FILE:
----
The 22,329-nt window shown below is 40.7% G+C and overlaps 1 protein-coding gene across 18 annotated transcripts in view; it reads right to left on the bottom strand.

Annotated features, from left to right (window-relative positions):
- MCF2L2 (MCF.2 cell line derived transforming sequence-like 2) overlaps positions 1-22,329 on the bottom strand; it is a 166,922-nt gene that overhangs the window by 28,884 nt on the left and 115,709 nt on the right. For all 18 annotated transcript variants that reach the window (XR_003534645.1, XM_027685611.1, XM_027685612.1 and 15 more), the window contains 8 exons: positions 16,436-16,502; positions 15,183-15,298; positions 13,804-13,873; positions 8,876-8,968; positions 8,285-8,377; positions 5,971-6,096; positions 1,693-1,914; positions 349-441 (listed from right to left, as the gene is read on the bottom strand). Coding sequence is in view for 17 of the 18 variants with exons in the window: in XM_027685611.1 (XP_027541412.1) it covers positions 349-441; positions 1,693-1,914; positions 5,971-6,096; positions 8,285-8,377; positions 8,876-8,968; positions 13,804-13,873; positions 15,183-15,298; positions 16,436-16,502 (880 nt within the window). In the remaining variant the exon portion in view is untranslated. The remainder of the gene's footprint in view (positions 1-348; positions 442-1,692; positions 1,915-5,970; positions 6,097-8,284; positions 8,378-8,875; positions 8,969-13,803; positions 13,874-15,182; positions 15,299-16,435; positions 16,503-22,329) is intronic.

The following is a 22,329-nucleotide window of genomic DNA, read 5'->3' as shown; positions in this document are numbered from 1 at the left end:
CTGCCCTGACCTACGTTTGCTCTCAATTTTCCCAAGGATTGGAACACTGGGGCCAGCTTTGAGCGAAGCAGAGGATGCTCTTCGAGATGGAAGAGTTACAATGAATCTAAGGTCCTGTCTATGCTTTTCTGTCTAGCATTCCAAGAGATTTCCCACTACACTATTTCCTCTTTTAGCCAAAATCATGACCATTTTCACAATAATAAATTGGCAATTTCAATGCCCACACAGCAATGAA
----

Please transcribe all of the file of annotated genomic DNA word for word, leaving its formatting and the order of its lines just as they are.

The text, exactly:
The 22,329-nt window shown below is 40.7% G+C and overlaps 1 protein-coding gene across 18 annotated transcripts in view; it reads right to left on the bottom strand.

Annotated features, from left to right (window-relative positions):
- MCF2L2 (MCF.2 cell line derived transforming sequence-like 2) overlaps positions 1-22,329 on the bottom strand; it is a 166,922-nt gene that overhangs the window by 28,884 nt on the left and 115,709 nt on the right. For all 18 annotated transcript variants that reach the window (XR_003534645.1, XM_027685611.1, XM_027685612.1 and 15 more), the window contains 8 exons: positions 16,436-16,502; positions 15,183-15,298; positions 13,804-13,873; positions 8,876-8,968; positions 8,285-8,377; positions 5,971-6,096; positions 1,693-1,914; positions 349-441 (listed from right to left, as the gene is read on the bottom strand). Coding sequence is in view for 17 of the 18 variants with exons in the window: in XM_027685611.1 (XP_027541412.1) it covers positions 349-441; positions 1,693-1,914; positions 5,971-6,096; positions 8,285-8,377; positions 8,876-8,968; positions 13,804-13,873; positions 15,183-15,298; positions 16,436-16,502 (880 nt within the window). In the remaining variant the exon portion in view is untranslated. The remainder of the gene's footprint in view (positions 1-348; positions 442-1,692; positions 1,915-5,970; positions 6,097-8,284; positions 8,378-8,875; positions 8,969-13,803; positions 13,874-15,182; positions 15,299-16,435; positions 16,503-22,329) is intronic.

The following is a 22,329-nucleotide window of genomic DNA, read 5'->3' as shown; positions in this document are numbered from 1 at the left end:
CTGCCCTGACCTACGTTTGCTCTCAATTTTCCCAAGGATTGGAACACTGGGGCCAGCTTTGAGCGAAGCAGAGGATGCTCTTCGAGATGGAAGAGTTACAATGAATCTAAGGTCCTGTCTATGCTTTTCTGTCTAGCATTCCAAGAGATTTCCCACTACACTATTTCCTCTTTTAGCCAAAATCATGACCATTTTCACAATAATAAATTGGCAATTTCAATGCCCACACAGCAATGAA